Park Avenue may lead to Skid Row, but Sebastian Bach’s got bigger plans. The former Skid Row frontman has been pursuing a successful solo career for several years, and has now made his phenomenal Broadway debut performing the dual lead in “Jekyll & Hyde” at the Plymouth Theater in New York’s theater district. Only weeks into his four-month run, he is receiving rave reviews and standing ovations for his near sold-out performances. He has earned guest appearances on shows like “Late Night” with Conan O’Brien (NBC) and “Live” with Regis and Kathy Lee (ABC), a 40-foot billboard in the heart of Times Square, and a two-page article in the July 24th issue of People magazine for starters.
Bach may be the new Broadway leading man, but according to Bach, the production, based on Robert Louis Stevenson’s novella, “The Strange Case of Dr. Jekyll and Mr. Hyde” is “metal,” and he will always stay true to himself. In fact, when he was first approached to fill the slot by Atlantic Records, he says he had to see the play first before he could decide.
“As you know, everything I’ve ever put my name on, I am a complete fan of it or I don’t do it. That is the reason I am an entertainer, to make sh!t that I think is cool, to me that’s what a performer is — You do the best you can. You make something that you love. — If they would have asked me to try out for Saturday Night Fever, that’s just not me…This is rock ‘n roll. This is sex, drugs, death, blood, knives, f*ckin beatings, f*ckin fires, smoke. It’s incredible man, it’s so heavy. So, I said yes I love this play. I love it and I’d love to try out.”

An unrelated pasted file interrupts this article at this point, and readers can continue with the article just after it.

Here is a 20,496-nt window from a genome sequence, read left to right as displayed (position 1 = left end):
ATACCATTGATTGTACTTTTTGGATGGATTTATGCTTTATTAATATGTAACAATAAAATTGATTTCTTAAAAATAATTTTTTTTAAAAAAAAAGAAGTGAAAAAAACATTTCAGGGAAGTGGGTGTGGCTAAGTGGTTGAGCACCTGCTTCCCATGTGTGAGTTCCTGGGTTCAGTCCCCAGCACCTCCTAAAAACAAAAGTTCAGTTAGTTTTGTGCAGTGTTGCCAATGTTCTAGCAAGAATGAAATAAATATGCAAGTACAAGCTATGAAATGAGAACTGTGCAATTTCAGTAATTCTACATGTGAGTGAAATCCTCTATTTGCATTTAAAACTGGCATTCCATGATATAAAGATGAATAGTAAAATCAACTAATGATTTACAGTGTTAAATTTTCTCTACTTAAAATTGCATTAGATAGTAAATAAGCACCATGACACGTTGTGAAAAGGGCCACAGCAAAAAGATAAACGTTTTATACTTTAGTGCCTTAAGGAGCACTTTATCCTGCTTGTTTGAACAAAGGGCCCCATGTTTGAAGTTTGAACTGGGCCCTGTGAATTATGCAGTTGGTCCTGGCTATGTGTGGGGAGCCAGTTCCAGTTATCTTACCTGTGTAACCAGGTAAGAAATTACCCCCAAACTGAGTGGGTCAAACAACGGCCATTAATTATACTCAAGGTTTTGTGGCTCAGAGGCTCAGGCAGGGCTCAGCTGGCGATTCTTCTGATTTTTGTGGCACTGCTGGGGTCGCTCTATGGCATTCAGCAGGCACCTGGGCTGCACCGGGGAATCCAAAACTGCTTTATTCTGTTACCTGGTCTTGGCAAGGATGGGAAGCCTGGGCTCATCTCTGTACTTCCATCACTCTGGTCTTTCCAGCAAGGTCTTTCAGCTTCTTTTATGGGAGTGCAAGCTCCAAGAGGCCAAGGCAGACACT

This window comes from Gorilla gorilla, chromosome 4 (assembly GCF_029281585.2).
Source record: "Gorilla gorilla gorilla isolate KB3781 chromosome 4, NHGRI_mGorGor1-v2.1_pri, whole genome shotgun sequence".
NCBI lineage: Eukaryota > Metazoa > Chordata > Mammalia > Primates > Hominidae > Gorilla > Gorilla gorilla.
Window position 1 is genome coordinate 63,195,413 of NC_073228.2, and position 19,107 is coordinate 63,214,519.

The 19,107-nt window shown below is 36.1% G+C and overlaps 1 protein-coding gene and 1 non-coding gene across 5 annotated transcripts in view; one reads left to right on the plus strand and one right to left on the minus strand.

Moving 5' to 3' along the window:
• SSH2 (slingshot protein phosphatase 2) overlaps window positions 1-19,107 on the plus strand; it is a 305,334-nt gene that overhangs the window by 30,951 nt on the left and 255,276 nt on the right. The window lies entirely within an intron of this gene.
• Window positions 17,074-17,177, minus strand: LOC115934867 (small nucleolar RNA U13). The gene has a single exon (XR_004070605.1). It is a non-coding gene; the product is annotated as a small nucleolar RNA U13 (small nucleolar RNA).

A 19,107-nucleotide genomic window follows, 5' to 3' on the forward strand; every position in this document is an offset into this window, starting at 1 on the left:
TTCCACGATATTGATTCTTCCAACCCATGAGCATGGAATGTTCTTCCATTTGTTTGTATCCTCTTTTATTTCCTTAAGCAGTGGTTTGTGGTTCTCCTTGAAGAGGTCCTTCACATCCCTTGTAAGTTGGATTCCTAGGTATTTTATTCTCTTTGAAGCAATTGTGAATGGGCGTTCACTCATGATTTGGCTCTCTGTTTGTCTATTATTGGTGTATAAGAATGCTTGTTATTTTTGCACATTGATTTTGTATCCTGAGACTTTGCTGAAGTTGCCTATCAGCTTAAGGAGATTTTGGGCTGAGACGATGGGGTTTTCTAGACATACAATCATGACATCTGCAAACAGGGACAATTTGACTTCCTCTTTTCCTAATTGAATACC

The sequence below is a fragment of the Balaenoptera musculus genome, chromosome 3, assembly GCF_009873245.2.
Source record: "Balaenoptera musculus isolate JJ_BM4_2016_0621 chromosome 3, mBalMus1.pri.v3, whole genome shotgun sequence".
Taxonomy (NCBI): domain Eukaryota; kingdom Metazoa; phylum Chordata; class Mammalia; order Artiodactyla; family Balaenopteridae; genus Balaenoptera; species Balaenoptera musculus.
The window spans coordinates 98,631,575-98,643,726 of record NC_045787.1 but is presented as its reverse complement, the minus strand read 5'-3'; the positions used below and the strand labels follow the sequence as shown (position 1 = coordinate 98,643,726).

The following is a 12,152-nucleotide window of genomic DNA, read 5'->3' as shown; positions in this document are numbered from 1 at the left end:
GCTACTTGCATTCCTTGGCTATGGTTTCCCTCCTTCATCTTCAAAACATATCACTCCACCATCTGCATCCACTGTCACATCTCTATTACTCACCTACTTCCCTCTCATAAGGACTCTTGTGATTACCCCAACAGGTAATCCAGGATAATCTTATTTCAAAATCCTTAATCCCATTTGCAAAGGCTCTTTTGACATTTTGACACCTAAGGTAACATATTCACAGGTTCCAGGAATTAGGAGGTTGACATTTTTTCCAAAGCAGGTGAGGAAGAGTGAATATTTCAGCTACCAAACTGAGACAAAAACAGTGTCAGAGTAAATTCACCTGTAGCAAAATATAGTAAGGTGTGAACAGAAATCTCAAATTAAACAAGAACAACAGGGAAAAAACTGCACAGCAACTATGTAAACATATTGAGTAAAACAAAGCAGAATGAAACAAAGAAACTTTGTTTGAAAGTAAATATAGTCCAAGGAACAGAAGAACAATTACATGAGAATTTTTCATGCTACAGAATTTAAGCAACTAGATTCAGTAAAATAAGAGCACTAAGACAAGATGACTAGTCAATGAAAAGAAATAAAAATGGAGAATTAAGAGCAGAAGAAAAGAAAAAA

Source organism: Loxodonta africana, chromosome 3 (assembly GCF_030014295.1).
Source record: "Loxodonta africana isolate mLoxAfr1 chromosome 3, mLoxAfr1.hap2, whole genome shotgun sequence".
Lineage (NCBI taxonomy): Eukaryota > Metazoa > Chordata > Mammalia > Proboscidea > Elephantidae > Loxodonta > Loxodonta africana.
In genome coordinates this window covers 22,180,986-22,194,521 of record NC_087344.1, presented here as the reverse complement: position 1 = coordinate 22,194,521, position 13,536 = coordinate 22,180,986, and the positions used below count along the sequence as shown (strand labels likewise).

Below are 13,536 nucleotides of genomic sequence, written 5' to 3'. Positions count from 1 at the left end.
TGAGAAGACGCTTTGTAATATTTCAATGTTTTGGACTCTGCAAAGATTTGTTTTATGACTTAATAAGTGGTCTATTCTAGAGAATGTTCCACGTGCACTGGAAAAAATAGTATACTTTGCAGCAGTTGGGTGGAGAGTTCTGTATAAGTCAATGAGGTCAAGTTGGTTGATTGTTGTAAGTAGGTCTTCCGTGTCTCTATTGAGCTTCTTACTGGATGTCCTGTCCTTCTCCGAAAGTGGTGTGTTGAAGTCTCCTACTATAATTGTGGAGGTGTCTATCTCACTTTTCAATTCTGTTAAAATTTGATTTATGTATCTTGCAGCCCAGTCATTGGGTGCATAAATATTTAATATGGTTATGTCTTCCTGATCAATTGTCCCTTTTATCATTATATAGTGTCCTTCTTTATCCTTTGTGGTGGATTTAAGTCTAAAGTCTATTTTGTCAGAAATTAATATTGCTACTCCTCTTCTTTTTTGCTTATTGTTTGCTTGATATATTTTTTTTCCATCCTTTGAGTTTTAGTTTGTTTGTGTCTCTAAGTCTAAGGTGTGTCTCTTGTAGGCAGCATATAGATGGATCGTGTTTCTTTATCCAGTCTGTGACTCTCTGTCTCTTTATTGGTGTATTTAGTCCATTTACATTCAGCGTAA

After playing a sold-out show at the House of Blues in Los Angeles, California, with a guest appearance by WWE pro wrestler Chris Jericho during “Youth Gone Wild,” Bach says he flew to New York City and auditioned for the role.
“I didn’t just get the show. I was auditioning at 11:00 a.m., and singing all the songs from the show and I just treated it the same way as I do my rock shows. I warmed up and I sang it as hard as I could and I didn’t even think they’d call me back. They loved it – they loved the audition, but I thought I’m too rock. I’m just too f*cking rock for Broadway.”
Much to his surprise, Bach says two weeks later while sitting by the pool with his road crew, his chick, and his band, the phone rings and his agent asks “How’s it feel to wake up today and be a Broadway leading man?”
“I started crying. I could not believe it. I can’t believe it. Thank you Lord! If you remain true to what you know is right in life, things work out. I’m living proof of that…If you trust in what you know is good, things come to you.”
He sums it up by saying “You get what you give, ” and “I’m not out there playing just songs from ten years ago, I’m making new music and trying my hardest to entertain my fans, and I think that it comes back. Though Bach says he loves the stage and he has never done anything like this in his life, whether he will return, “all depends on the role.
“When you say do you see yourself doing more Broadway, its like when people say ‘Why aren’t you in Skid Row?’ There’s no such thing. If Skid Row wrote a song that was as good as ‘Monkey Business’ or ’18 & Life,’ I would be in f*cking Skid Row! There’s no songs like that, that I said ‘No I don’t want to do that’ there’s none, there’s zero, they don’t have any new songs. So, if there was a role like Jekyll & Hyde, which I find hard to believe, like if it was ‘Drakula’ or f*cking ‘Blade Runner,’ or f*cking ‘Legends of the Fall’ or ‘Thor’ or ‘Spiderman’ or ‘Ironman’ — If it was a role that I was a fan of then yes, then I would be doing it…I am real excited that I am on Broadway, but I’m more excited about becoming ‘Jekyll’ and ‘Hyde’ every night.”